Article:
Sprinkles: How an innovative program using micronutrients to combat childhood anemia overcame unexpected obstacles.
Photographer Micah Albert discusses the waste management inefficiencies in Kenya's Dandora Municipal Dump Site—a situation that is creating a human rights crisis.
The Pulitzer Center is proud to announce the publication of its first iBook “In Search of Home," an exploration of statelessness in Kenya, Burma, and the Dominican Republic.
The overloaded municipal dump near Kenya's capital, Nairobi, is not only a place for scavengers who make money selling scraps they find, but also a place for the hungry who cannot afford food.
Dandora, Nairobi's overflowing and mismanaged dump site, could be closed or relocated, leaving many scavengers without food or a source of livelihood.
About 6,000 people have come to depend on the 30-acre Dandora dump for their livelihood and income. But their needs are at odds with nearby residents who want the toxic waste gone.
Nairobi's Dandora Municipal Dump Site is the only location for waste in Kenya's capital. Disease and pollution from the dump spill into the households of nearly a million people.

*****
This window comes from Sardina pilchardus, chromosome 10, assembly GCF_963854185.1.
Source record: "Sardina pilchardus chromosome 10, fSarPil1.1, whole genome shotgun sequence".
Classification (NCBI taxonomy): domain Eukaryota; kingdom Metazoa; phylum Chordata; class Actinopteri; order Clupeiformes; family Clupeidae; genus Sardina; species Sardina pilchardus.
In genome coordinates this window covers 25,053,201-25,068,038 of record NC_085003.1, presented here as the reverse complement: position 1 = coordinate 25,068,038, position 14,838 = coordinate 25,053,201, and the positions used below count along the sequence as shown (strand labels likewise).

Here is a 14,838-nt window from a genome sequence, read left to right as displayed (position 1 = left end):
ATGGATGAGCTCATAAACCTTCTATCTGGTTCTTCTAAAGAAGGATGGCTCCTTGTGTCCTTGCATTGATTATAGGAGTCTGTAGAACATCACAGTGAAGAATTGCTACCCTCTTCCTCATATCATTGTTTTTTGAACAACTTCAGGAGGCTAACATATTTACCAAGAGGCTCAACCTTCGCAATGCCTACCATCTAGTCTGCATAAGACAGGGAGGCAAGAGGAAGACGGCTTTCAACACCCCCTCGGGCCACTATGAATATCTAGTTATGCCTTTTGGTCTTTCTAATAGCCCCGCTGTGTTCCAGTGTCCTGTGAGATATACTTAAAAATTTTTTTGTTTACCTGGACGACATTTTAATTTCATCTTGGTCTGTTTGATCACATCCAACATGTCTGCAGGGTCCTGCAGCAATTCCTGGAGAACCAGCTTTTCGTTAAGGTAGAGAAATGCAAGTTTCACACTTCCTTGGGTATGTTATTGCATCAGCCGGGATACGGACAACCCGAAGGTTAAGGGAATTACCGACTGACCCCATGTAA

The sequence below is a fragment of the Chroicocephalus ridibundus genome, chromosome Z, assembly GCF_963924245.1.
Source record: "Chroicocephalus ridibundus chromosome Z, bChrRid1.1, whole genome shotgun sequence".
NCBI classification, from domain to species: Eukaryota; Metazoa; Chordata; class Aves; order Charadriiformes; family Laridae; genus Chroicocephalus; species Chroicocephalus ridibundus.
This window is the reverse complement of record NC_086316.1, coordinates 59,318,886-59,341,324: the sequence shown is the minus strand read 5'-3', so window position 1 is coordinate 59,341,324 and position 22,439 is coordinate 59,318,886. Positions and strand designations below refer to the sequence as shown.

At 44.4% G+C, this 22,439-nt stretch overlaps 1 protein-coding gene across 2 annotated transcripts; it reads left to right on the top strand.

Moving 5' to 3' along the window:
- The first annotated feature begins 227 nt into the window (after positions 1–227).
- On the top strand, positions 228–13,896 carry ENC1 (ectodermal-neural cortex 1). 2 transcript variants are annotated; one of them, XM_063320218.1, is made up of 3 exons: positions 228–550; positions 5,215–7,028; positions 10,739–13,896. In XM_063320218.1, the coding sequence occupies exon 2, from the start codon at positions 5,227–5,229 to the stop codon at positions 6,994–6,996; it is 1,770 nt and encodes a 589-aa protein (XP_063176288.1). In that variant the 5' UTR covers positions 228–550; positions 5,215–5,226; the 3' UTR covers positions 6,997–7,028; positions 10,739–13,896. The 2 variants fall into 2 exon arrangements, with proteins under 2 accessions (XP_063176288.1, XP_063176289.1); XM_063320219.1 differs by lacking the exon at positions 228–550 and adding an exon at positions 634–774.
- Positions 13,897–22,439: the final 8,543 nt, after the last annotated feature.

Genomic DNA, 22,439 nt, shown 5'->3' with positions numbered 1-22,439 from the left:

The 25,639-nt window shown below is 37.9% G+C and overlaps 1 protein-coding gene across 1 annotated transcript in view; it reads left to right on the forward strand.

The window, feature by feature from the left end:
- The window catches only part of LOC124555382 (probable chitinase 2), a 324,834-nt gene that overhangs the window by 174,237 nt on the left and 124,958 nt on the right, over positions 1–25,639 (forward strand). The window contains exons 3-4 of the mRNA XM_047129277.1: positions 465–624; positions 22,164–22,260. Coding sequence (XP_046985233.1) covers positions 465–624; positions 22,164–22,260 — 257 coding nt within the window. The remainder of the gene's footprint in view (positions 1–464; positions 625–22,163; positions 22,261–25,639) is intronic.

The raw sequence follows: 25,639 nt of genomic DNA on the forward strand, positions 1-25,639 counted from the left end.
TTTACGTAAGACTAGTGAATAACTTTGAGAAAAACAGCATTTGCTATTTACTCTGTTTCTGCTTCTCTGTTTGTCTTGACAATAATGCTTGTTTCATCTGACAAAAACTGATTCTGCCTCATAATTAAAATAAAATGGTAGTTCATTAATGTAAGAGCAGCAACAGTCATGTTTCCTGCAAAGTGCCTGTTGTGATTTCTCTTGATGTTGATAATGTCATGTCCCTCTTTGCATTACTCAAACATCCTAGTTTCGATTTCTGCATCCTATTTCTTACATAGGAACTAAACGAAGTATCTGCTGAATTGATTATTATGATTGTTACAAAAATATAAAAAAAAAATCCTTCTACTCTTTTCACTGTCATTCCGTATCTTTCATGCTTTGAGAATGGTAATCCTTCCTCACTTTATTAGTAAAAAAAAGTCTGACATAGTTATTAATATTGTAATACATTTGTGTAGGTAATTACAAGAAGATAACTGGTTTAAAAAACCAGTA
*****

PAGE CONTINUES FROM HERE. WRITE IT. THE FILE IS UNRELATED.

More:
USAID head Rajiv Shah explains his agency's effort to integrate development and emergency intervention while emphasizing public-private partnerships in long-term development programs.
At the Dandora trash dump in Nairobi, Kenya, the scene is otherworldly: smoke from burning chemicals and plastic, rotting debris, overpowering smells, scavenging animals and humans.
There are 12 to 15 million stateless people worldwide, making statelessness the most overlooked and under-reported human rights crisis.
A photographic tour of the toxic otherworld in Dandora--Nairobi's mountainous wasteland.
For Nairobi's poorest, the enormous trash dump that's slowly killing them is also the only thing keeping them alive.